“We were trying to keep it confidential according to the wishes of the individuals involved … As long as the result was he didn’t get the bonus, we felt that was the appropriate action,” he said.

Asked whether the allegations about Forsyth should have been brought to UNICEF’s attention,  Parker said: “When I look back, there are a number of things we would have done differently … We would have done it in a way that would have settled it each time more appropriately, and I think it was very clear that there were quite specific HR failings in this, which I have to take on board as I was chairman at the time.”

However, he said the actions taken at the time were “very well motivated by the protection and support of the individuals … but the fact is that we didn’t follow the proper procedures.”

Conservative member of parliament Pauline Latham, a member of the IDC, asked Parker if his close relationship with Forsyth had influenced his handling of the allegations. Parker denied this and said the pair only met once prior to his being appointed as chief executive in 2011. However, he said he did distance himself from the investigations, appointing “senior trustees” to head up the inquiries.

Damage control

MPs also quizzed the PR mogul about the amount of money the charity has spent on legal fees since the sexual misconduct stories hit the headlines earlier this year. Media outlets including the BBC and the Daily Mail said they have received letters from lawyers acting on Save the Children’s behalf, threatening legal action.

“You’ve possibly spent £100,000 to shut the story down,” Latham said, adding that this money was likely to have come from public donations.

Parker denied this and said: “It was not an attempt to close anything down, it was just trying to make sure the organization was properly protected.”

Parker said he did not know the exact figure spent on legal fees, but felt it was his “duty to protect” the reputation of Save the Children and make sure “the facts are properly and fairly reported,” adding there has been a “lot of misinformation” in the media.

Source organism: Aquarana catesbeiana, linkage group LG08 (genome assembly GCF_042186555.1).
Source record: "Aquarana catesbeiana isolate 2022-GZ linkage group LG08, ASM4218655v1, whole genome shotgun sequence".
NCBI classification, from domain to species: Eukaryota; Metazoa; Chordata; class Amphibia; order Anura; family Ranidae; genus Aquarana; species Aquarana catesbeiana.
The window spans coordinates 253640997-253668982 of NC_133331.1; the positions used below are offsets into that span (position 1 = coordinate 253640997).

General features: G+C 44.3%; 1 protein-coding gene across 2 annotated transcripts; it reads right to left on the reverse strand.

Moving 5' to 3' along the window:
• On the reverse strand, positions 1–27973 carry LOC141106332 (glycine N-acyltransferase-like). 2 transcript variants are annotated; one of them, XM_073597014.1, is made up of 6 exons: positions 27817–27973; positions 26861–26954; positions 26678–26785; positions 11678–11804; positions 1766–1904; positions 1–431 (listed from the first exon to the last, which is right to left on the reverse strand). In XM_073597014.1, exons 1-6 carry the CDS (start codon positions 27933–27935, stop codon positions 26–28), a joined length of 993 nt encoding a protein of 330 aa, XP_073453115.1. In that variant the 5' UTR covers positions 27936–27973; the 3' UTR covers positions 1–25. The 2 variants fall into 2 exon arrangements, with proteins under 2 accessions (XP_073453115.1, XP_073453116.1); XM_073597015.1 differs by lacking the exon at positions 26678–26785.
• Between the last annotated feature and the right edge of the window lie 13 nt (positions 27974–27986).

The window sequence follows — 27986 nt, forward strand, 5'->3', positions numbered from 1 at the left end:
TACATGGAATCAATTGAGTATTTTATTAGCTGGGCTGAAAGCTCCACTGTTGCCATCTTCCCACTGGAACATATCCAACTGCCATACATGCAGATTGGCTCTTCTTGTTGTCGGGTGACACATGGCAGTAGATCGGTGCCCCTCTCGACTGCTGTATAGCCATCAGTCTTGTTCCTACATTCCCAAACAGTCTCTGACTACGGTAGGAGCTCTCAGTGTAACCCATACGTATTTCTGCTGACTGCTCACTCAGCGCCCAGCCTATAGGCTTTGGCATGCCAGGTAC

“If it is misreported … this can be terribly damaging … and ultimately it can take away… money from the children who need it most,” he said, adding that the spending must be “sparing and careful.”

Parker said Save the Children International has put a “huge amount of effort into child protection” over the last 10 years. Since 2016 it has also made a “quantum change” in its policies on “workplace conduct” and “created a whole new system of safeguarding” for both beneficiaries and staff, he said.

“If we can really implement what we’re trying to do at STC International it will lead the industry to a whole new standard,” he said.

About the author

  • Sophie Edwards

    Sophie Edwards is a Reporter for Devex based in London covering global development news including global education, water and sanitation, innovative financing, the environment along with other topics. She has previously worked for NGOs, the World Bank and spent a number of years as a journalist for a regional newspaper in the U.K. She has an MA from the Institute of Development Studies and a BA from Cambridge University.